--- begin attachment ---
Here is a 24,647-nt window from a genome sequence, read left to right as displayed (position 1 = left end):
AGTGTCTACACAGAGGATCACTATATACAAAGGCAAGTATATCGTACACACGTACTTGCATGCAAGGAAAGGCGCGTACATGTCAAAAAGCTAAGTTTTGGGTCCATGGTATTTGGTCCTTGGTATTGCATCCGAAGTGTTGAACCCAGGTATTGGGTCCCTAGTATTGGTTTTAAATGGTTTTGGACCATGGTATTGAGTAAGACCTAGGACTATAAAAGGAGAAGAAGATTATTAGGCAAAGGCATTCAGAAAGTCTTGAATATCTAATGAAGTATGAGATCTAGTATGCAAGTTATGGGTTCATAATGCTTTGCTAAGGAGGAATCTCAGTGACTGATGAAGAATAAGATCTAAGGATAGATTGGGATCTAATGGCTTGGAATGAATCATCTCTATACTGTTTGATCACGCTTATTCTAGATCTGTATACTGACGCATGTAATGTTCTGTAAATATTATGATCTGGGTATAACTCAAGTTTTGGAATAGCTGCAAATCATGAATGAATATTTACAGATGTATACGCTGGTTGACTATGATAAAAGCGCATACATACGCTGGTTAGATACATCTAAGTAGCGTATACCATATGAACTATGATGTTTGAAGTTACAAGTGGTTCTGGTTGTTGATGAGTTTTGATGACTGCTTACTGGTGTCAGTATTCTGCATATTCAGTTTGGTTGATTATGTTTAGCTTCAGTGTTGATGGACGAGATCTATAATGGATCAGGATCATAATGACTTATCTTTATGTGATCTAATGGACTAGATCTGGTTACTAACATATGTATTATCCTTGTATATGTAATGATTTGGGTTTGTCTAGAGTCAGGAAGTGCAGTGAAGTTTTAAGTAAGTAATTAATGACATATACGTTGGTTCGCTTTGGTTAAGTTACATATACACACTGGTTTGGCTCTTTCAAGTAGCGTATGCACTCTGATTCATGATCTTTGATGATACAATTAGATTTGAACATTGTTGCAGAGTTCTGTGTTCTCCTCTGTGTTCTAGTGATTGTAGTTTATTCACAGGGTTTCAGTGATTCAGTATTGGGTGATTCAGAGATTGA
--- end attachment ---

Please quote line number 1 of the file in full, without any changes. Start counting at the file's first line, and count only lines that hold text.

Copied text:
Here is a 24,647-nt window from a genome sequence, read left to right as displayed (position 1 = left end):